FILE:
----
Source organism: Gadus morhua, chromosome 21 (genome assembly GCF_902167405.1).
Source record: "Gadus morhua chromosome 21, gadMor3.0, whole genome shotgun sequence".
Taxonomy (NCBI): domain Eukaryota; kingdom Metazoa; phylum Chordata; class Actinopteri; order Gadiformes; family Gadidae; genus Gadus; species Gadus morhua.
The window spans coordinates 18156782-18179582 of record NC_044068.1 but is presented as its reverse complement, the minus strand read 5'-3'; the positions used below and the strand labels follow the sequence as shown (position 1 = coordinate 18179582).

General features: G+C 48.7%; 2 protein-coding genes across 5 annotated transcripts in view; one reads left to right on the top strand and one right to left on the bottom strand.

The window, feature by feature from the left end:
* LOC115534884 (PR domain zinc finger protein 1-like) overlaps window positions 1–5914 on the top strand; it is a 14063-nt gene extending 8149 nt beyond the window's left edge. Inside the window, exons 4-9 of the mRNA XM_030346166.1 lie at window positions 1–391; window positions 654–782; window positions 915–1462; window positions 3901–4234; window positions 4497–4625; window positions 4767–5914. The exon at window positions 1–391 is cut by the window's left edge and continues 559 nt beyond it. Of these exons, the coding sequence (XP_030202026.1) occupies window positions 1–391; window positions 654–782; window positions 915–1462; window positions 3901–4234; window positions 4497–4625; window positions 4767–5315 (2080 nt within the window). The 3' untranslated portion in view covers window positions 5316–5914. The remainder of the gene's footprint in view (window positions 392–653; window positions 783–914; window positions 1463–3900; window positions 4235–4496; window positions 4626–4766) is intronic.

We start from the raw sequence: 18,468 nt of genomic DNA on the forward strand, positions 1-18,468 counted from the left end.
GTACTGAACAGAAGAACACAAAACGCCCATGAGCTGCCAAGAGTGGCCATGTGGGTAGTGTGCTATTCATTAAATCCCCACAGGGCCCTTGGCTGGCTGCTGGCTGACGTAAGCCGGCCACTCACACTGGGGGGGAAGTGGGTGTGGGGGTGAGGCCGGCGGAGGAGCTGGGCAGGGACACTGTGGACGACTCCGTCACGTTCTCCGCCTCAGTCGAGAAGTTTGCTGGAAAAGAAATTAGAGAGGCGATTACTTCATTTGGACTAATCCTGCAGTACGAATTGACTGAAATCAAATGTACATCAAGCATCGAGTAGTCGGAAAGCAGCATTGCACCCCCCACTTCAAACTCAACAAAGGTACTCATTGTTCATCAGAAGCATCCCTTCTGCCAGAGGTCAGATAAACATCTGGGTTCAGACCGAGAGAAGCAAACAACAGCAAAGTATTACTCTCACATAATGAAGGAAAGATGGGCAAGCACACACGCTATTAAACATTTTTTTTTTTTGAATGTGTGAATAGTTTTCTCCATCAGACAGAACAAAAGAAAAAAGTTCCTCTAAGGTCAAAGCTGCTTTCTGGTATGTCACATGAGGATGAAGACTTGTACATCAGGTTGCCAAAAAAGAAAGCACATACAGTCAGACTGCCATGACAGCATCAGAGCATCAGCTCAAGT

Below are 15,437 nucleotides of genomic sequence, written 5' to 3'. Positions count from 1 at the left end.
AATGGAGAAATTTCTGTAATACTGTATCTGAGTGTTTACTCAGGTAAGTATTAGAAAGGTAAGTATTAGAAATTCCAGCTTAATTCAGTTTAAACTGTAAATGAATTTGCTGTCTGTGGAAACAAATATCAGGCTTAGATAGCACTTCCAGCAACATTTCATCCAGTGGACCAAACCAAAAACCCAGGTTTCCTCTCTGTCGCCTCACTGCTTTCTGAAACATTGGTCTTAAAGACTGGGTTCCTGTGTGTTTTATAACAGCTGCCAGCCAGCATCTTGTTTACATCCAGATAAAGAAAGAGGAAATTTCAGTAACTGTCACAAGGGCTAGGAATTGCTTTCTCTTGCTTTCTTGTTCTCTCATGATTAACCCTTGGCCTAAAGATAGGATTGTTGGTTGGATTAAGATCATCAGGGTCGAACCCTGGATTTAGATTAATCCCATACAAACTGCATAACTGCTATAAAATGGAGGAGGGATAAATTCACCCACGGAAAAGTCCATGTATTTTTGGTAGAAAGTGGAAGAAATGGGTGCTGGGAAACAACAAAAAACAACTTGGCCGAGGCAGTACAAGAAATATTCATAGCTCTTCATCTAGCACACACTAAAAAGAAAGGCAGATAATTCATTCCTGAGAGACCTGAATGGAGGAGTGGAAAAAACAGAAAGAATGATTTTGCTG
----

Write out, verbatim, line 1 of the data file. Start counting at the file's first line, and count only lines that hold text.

Source organism: Gadus morhua, chromosome 21 (genome assembly GCF_902167405.1).